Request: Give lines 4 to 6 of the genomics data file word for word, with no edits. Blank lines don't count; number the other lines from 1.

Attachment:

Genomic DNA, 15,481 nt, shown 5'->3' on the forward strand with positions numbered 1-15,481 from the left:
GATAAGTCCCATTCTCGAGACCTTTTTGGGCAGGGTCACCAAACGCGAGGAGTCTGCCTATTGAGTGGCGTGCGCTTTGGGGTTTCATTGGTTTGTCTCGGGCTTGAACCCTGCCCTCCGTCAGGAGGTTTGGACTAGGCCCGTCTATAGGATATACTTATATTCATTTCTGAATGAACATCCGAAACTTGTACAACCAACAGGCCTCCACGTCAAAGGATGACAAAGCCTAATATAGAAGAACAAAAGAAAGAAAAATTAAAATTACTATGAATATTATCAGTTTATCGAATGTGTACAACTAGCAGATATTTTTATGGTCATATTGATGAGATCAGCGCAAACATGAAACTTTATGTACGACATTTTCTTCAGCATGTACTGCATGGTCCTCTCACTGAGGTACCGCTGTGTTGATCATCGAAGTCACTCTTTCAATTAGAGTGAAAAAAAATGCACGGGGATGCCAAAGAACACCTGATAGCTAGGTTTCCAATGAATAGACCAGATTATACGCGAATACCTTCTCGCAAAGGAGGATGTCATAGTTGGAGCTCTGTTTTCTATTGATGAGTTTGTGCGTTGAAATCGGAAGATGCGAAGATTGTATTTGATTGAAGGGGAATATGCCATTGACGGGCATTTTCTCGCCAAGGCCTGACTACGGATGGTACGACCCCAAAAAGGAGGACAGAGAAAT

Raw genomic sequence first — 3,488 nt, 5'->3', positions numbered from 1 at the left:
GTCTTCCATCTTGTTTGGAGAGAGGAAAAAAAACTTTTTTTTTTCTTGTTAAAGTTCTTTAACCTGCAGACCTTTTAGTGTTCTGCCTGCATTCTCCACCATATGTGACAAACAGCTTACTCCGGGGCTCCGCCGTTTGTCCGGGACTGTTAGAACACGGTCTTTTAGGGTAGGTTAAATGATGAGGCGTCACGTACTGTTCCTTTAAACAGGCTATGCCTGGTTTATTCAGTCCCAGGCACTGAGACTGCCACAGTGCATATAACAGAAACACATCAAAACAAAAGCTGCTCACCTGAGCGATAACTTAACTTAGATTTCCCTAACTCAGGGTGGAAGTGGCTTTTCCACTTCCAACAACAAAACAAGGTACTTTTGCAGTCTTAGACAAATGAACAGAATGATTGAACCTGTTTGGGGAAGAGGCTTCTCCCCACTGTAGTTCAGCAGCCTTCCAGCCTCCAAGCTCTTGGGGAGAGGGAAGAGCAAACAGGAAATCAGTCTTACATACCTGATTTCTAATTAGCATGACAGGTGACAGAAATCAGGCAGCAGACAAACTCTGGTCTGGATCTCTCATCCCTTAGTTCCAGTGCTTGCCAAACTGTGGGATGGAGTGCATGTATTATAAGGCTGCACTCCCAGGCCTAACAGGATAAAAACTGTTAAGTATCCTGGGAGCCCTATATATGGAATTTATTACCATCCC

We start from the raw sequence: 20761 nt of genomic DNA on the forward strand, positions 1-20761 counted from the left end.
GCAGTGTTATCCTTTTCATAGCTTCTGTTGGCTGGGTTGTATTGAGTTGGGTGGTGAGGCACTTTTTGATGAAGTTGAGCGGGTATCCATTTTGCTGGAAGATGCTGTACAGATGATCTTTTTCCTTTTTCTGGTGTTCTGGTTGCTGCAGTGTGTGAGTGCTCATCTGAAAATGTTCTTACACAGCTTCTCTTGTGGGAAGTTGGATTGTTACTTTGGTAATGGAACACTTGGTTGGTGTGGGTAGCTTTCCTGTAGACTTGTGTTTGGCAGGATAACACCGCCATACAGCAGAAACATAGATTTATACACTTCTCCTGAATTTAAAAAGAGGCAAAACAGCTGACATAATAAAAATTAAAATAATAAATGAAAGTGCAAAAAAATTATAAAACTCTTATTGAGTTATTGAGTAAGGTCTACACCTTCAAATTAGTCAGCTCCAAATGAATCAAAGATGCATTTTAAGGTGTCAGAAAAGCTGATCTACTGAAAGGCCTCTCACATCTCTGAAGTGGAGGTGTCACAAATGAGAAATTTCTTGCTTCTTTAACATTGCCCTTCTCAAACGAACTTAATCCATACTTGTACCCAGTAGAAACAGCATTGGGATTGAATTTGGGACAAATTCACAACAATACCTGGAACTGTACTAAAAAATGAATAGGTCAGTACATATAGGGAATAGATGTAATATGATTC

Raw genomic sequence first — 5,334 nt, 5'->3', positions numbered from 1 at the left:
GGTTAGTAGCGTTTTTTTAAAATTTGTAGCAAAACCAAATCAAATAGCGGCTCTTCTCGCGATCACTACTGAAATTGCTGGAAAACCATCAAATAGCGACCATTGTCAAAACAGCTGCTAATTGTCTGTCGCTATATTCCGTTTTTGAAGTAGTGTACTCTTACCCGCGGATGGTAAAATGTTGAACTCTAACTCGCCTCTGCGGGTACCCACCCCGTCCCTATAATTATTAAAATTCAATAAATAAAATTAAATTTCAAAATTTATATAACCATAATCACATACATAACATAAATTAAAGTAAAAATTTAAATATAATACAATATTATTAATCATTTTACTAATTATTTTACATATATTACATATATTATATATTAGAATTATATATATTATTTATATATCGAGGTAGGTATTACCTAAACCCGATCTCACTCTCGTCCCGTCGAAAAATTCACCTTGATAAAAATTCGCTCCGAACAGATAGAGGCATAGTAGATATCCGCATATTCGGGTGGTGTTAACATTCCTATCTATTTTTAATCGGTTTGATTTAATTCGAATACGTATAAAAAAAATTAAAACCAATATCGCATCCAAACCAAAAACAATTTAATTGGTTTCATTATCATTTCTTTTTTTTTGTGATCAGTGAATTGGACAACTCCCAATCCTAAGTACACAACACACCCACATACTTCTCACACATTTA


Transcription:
GTCTTCCATCTTGTTTGGAGAGAGGAAAAAAAACTTTTTTTTTTCTTGTTAAAGTTCTTTAACCTGCAGACCTTTTAGTGTTCTGCCTGCATTCTCCACCATATGTGACAAACAGCTTACTCCGGGGCTCCGCCGTTTGTCCGGGACTGTTAGAACACGGTCTTTTAGGGTAGGTTAAATGATGAGGCGTCACGTACTGTTCCTTTAAACAGGCTATGCCTGGTTTATTCAGTCCCAGGCACTGAGACTGCCACAGTGCATATAACAGAAACACATCAAAACAAAAGCTGCTCACCTGAGCGATAACTTAACTTAGATTTCCCTAACTCAGGGTGGAAGTGGCTTTTCCACTTCCAACAACAAAACAAGGTACTTTTGCAGTCTTAGACAAATGAACAGAATGATTGAACCTGTTTGGGGAAGAGGCTTCTCCCCACTGTAGTTCAGCAGCCTTCCAGCCTCCAAGCTCTTGGGGAGAGGGAAGAGCAAACAGGAAATCAGTCTTACATACCTGATTTCTAATTAGCATGACAGGTGACAGAAATCAGGCAGCAGACAAACTCTGGTCTGGATCTCTCATCCCTTAGTTCCAGTGCTTGCCAAACTGTGGGATGGAGTGCATGTATTATAAGGCTGCACTCCCAGGCCTAACAGGATAAAAACTGTTAAGTATCCTGGGAGCCCTATATATGGAATTTATTACCATCCC

We start from the raw sequence: 20761 nt of genomic DNA on the forward strand, positions 1-20761 counted from the left end.
GCAGTGTTATCCTTTTCATAGCTTCTGTTGGCTGGGTTGTATTGAGTTGGGTGGTGAGGCACTTTTTGATGAAGTTGAGCGGGTATCCATTTTGCTGGAAGATGCTGTACAGATGATCTTTTTCCTTTTTCTGGTGTTCTGGTTGCTGCAGTGTGTGAGTGCTCATCTGAAAATGTTCTTACACAGCTTCTCTTGTGGGAAGTTGGATTGTTACTTTGGTAATGGAACACTTGGTTGGTGTGGGTAGCTTTCCTGTAGACTTGTGTTTGGCAGGATAACACCGCCATACAGCAGAAACATAGATTTATACACTTCTCCTGAATTTAAAAAGAGGCAAAACAGCTGACATAATAAAAATTAAAATAATAAATGAAAGTGCAAAAAAATTATAAAACTCTTATTGAGTTATTGAGTAAGGTCTACACCTTCAAATTAGTCAGCTCCAAATGAATCAAAGATGCATTTTAAGGTGTCAGAAAAGCTGATCTACTGAAAGGCCTCTCACATCTCTGAAGTGGAGGTGTCACAAATGAGAAATTTCTTGCTTCTTTAACATTGCCCTTCTCAAACGAACTTAATCCATACTTGTACCCAGTAGAAACAGCATTGGGATTGAATTTGGGACAAATTCACAACAATACCTGGAACTGTACTAAAAAATGAATAGGTCAGTACATATAGGGAATAGATGTAATATGATTC